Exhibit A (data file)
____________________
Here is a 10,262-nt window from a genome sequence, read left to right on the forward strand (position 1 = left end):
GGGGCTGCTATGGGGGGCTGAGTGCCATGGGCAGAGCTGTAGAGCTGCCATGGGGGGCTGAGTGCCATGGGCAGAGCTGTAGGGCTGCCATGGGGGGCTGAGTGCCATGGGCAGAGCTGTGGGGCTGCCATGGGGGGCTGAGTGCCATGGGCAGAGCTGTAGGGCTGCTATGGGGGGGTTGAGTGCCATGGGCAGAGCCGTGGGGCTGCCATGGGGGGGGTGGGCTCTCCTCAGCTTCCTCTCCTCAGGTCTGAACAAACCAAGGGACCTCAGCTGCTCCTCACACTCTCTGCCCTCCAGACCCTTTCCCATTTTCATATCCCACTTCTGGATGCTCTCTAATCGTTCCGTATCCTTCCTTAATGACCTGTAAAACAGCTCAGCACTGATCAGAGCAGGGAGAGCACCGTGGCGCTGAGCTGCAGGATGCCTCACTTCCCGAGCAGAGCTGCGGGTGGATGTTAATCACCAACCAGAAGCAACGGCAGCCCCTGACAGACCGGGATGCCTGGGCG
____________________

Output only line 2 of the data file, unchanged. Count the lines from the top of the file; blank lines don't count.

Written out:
GGGGCTGCTATGGGGGGCTGAGTGCCATGGGCAGAGCTGTAGAGCTGCCATGGGGGGCTGAGTGCCATGGGCAGAGCTGTAGGGCTGCCATGGGGGGCTGAGTGCCATGGGCAGAGCTGTGGGGCTGCCATGGGGGGCTGAGTGCCATGGGCAGAGCTGTAGGGCTGCTATGGGGGGGTTGAGTGCCATGGGCAGAGCCGTGGGGCTGCCATGGGGGGGGTGGGCTCTCCTCAGCTTCCTCTCCTCAGGTCTGAACAAACCAAGGGACCTCAGCTGCTCCTCACACTCTCTGCCCTCCAGACCCTTTCCCATTTTCATATCCCACTTCTGGATGCTCTCTAATCGTTCCGTATCCTTCCTTAATGACCTGTAAAACAGCTCAGCACTGATCAGAGCAGGGAGAGCACCGTGGCGCTGAGCTGCAGGATGCCTCACTTCCCGAGCAGAGCTGCGGGTGGATGTTAATCACCAACCAGAAGCAACGGCAGCCCCTGACAGACCGGGATGCCTGGGCG